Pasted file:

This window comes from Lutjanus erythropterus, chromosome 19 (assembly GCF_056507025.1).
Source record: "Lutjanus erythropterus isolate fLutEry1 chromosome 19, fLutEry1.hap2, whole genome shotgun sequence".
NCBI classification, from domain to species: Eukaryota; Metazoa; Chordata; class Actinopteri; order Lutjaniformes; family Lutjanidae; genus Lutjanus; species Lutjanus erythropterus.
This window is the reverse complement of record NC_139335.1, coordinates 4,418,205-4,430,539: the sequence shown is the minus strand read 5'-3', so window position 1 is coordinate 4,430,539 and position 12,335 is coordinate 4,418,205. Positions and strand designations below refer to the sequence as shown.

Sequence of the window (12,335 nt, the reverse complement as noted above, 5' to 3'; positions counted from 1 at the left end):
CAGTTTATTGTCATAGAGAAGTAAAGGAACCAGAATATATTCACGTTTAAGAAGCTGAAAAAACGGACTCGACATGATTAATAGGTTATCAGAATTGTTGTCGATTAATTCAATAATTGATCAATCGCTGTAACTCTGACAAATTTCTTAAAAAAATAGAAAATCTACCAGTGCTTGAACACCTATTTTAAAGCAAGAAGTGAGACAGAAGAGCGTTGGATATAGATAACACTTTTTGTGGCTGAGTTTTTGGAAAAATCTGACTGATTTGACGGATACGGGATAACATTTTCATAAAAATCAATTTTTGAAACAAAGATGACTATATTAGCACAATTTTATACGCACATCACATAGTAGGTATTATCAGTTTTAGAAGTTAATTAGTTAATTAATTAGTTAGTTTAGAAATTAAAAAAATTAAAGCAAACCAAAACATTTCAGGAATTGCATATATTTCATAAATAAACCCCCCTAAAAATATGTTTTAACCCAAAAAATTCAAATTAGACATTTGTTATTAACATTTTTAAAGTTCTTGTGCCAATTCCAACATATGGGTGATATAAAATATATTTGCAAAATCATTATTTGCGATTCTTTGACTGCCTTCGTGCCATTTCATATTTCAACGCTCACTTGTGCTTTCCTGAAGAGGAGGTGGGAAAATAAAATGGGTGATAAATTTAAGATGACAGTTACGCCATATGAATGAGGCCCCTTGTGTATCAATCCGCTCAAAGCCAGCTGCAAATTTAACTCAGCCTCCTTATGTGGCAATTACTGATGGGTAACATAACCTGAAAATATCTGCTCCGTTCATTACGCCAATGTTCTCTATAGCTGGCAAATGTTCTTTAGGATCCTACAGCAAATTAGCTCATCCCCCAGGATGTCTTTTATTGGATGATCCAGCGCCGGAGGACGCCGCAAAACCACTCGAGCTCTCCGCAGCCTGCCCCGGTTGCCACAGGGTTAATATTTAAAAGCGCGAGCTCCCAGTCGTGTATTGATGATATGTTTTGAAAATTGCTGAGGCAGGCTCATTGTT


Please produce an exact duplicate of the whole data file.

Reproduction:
This window comes from Lutjanus erythropterus, chromosome 19 (assembly GCF_056507025.1).
Source record: "Lutjanus erythropterus isolate fLutEry1 chromosome 19, fLutEry1.hap2, whole genome shotgun sequence".
NCBI classification, from domain to species: Eukaryota; Metazoa; Chordata; class Actinopteri; order Lutjaniformes; family Lutjanidae; genus Lutjanus; species Lutjanus erythropterus.
This window is the reverse complement of record NC_139335.1, coordinates 4,418,205-4,430,539: the sequence shown is the minus strand read 5'-3', so window position 1 is coordinate 4,430,539 and position 12,335 is coordinate 4,418,205. Positions and strand designations below refer to the sequence as shown.

Sequence of the window (12,335 nt, the reverse complement as noted above, 5' to 3'; positions counted from 1 at the left end):
CAGTTTATTGTCATAGAGAAGTAAAGGAACCAGAATATATTCACGTTTAAGAAGCTGAAAAAACGGACTCGACATGATTAATAGGTTATCAGAATTGTTGTCGATTAATTCAATAATTGATCAATCGCTGTAACTCTGACAAATTTCTTAAAAAAATAGAAAATCTACCAGTGCTTGAACACCTATTTTAAAGCAAGAAGTGAGACAGAAGAGCGTTGGATATAGATAACACTTTTTGTGGCTGAGTTTTTGGAAAAATCTGACTGATTTGACGGATACGGGATAACATTTTCATAAAAATCAATTTTTGAAACAAAGATGACTATATTAGCACAATTTTATACGCACATCACATAGTAGGTATTATCAGTTTTAGAAGTTAATTAGTTAATTAATTAGTTAGTTTAGAAATTAAAAAAATTAAAGCAAACCAAAACATTTCAGGAATTGCATATATTTCATAAATAAACCCCCCTAAAAATATGTTTTAACCCAAAAAATTCAAATTAGACATTTGTTATTAACATTTTTAAAGTTCTTGTGCCAATTCCAACATATGGGTGATATAAAATATATTTGCAAAATCATTATTTGCGATTCTTTGACTGCCTTCGTGCCATTTCATATTTCAACGCTCACTTGTGCTTTCCTGAAGAGGAGGTGGGAAAATAAAATGGGTGATAAATTTAAGATGACAGTTACGCCATATGAATGAGGCCCCTTGTGTATCAATCCGCTCAAAGCCAGCTGCAAATTTAACTCAGCCTCCTTATGTGGCAATTACTGATGGGTAACATAACCTGAAAATATCTGCTCCGTTCATTACGCCAATGTTCTCTATAGCTGGCAAATGTTCTTTAGGATCCTACAGCAAATTAGCTCATCCCCCAGGATGTCTTTTATTGGATGATCCAGCGCCGGAGGACGCCGCAAAACCACTCGAGCTCTCCGCAGCCTGCCCCGGTTGCCACAGGGTTAATATTTAAAAGCGCGAGCTCCCAGTCGTGTATTGATGATATGTTTTGAAAATTGCTGAGGCAGGCTCATTGTT